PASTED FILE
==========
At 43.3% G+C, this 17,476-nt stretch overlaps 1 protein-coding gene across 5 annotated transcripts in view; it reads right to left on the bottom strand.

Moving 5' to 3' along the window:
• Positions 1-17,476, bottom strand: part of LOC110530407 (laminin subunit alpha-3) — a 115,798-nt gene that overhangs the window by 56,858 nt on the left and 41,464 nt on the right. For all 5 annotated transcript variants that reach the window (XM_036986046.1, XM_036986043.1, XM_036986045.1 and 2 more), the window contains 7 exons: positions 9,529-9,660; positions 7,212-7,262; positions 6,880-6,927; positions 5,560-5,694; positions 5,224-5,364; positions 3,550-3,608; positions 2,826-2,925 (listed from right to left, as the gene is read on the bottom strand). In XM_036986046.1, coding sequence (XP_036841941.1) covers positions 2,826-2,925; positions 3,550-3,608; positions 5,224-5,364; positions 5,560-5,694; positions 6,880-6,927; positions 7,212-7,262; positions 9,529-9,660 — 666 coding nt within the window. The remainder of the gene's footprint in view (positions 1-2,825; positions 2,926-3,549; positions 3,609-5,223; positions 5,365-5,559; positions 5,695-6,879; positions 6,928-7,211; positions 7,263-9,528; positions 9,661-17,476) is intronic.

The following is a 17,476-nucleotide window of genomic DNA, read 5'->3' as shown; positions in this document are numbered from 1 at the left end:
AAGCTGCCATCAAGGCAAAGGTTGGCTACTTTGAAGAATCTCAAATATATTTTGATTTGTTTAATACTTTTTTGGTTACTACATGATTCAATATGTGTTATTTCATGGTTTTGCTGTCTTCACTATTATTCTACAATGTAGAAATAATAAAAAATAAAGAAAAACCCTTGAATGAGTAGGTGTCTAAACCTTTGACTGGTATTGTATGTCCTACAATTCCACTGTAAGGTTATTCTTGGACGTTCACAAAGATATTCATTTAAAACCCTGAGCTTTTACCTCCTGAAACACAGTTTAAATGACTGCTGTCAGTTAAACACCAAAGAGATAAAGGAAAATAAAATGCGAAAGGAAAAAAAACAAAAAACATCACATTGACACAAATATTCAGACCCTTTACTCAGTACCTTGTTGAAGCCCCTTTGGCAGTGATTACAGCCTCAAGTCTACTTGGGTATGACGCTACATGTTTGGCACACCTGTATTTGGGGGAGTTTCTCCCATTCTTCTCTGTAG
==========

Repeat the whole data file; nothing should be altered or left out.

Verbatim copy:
At 43.3% G+C, this 17,476-nt stretch overlaps 1 protein-coding gene across 5 annotated transcripts in view; it reads right to left on the bottom strand.

Moving 5' to 3' along the window:
• Positions 1-17,476, bottom strand: part of LOC110530407 (laminin subunit alpha-3) — a 115,798-nt gene that overhangs the window by 56,858 nt on the left and 41,464 nt on the right. For all 5 annotated transcript variants that reach the window (XM_036986046.1, XM_036986043.1, XM_036986045.1 and 2 more), the window contains 7 exons: positions 9,529-9,660; positions 7,212-7,262; positions 6,880-6,927; positions 5,560-5,694; positions 5,224-5,364; positions 3,550-3,608; positions 2,826-2,925 (listed from right to left, as the gene is read on the bottom strand). In XM_036986046.1, coding sequence (XP_036841941.1) covers positions 2,826-2,925; positions 3,550-3,608; positions 5,224-5,364; positions 5,560-5,694; positions 6,880-6,927; positions 7,212-7,262; positions 9,529-9,660 — 666 coding nt within the window. The remainder of the gene's footprint in view (positions 1-2,825; positions 2,926-3,549; positions 3,609-5,223; positions 5,365-5,559; positions 5,695-6,879; positions 6,928-7,211; positions 7,263-9,528; positions 9,661-17,476) is intronic.

The following is a 17,476-nucleotide window of genomic DNA, read 5'->3' as shown; positions in this document are numbered from 1 at the left end:
AAGCTGCCATCAAGGCAAAGGTTGGCTACTTTGAAGAATCTCAAATATATTTTGATTTGTTTAATACTTTTTTGGTTACTACATGATTCAATATGTGTTATTTCATGGTTTTGCTGTCTTCACTATTATTCTACAATGTAGAAATAATAAAAAATAAAGAAAAACCCTTGAATGAGTAGGTGTCTAAACCTTTGACTGGTATTGTATGTCCTACAATTCCACTGTAAGGTTATTCTTGGACGTTCACAAAGATATTCATTTAAAACCCTGAGCTTTTACCTCCTGAAACACAGTTTAAATGACTGCTGTCAGTTAAACACCAAAGAGATAAAGGAAAATAAAATGCGAAAGGAAAAAAAACAAAAAACATCACATTGACACAAATATTCAGACCCTTTACTCAGTACCTTGTTGAAGCCCCTTTGGCAGTGATTACAGCCTCAAGTCTACTTGGGTATGACGCTACATGTTTGGCACACCTGTATTTGGGGGAGTTTCTCCCATTCTTCTCTGTAG